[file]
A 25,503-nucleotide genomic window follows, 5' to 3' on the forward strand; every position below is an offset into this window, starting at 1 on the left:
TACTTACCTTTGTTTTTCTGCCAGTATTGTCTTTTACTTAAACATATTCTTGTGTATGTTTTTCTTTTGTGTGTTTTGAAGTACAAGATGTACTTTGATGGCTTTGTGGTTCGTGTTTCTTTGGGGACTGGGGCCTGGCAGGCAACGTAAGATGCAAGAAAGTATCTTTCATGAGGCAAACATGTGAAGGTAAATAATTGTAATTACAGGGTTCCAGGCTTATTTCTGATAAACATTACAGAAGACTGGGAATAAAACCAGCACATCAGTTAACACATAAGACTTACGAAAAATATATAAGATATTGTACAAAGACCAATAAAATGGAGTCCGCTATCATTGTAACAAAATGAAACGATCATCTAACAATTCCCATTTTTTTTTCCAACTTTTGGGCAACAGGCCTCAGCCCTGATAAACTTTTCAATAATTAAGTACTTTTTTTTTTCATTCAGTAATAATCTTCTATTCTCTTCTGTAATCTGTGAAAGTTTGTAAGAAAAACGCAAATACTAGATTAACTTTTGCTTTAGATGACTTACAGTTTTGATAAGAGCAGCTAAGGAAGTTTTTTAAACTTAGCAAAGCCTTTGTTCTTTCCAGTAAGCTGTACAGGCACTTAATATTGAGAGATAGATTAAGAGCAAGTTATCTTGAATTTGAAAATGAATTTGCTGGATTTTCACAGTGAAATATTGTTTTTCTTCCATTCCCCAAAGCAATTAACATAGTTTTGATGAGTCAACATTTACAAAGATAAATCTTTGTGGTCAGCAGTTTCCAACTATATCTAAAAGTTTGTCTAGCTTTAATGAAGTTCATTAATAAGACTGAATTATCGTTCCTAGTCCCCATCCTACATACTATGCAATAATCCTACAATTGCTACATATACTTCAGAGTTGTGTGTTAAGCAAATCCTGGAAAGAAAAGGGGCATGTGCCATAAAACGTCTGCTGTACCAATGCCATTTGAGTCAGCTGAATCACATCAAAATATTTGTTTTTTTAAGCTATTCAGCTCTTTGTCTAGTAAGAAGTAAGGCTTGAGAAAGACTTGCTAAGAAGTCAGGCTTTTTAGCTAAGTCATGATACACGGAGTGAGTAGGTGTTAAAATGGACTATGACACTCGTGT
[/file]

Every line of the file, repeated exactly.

A 25,503-nucleotide genomic window follows, 5' to 3' on the forward strand; every position below is an offset into this window, starting at 1 on the left:
TACTTACCTTTGTTTTTCTGCCAGTATTGTCTTTTACTTAAACATATTCTTGTGTATGTTTTTCTTTTGTGTGTTTTGAAGTACAAGATGTACTTTGATGGCTTTGTGGTTCGTGTTTCTTTGGGGACTGGGGCCTGGCAGGCAACGTAAGATGCAAGAAAGTATCTTTCATGAGGCAAACATGTGAAGGTAAATAATTGTAATTACAGGGTTCCAGGCTTATTTCTGATAAACATTACAGAAGACTGGGAATAAAACCAGCACATCAGTTAACACATAAGACTTACGAAAAATATATAAGATATTGTACAAAGACCAATAAAATGGAGTCCGCTATCATTGTAACAAAATGAAACGATCATCTAACAATTCCCATTTTTTTTTCCAACTTTTGGGCAACAGGCCTCAGCCCTGATAAACTTTTCAATAATTAAGTACTTTTTTTTTTCATTCAGTAATAATCTTCTATTCTCTTCTGTAATCTGTGAAAGTTTGTAAGAAAAACGCAAATACTAGATTAACTTTTGCTTTAGATGACTTACAGTTTTGATAAGAGCAGCTAAGGAAGTTTTTTAAACTTAGCAAAGCCTTTGTTCTTTCCAGTAAGCTGTACAGGCACTTAATATTGAGAGATAGATTAAGAGCAAGTTATCTTGAATTTGAAAATGAATTTGCTGGATTTTCACAGTGAAATATTGTTTTTCTTCCATTCCCCAAAGCAATTAACATAGTTTTGATGAGTCAACATTTACAAAGATAAATCTTTGTGGTCAGCAGTTTCCAACTATATCTAAAAGTTTGTCTAGCTTTAATGAAGTTCATTAATAAGACTGAATTATCGTTCCTAGTCCCCATCCTACATACTATGCAATAATCCTACAATTGCTACATATACTTCAGAGTTGTGTGTTAAGCAAATCCTGGAAAGAAAAGGGGCATGTGCCATAAAACGTCTGCTGTACCAATGCCATTTGAGTCAGCTGAATCACATCAAAATATTTGTTTTTTTAAGCTATTCAGCTCTTTGTCTAGTAAGAAGTAAGGCTTGAGAAAGACTTGCTAAGAAGTCAGGCTTTTTAGCTAAGTCATGATACACGGAGTGAGTAGGTGTTAAAATGGACTATGACACTCGTGT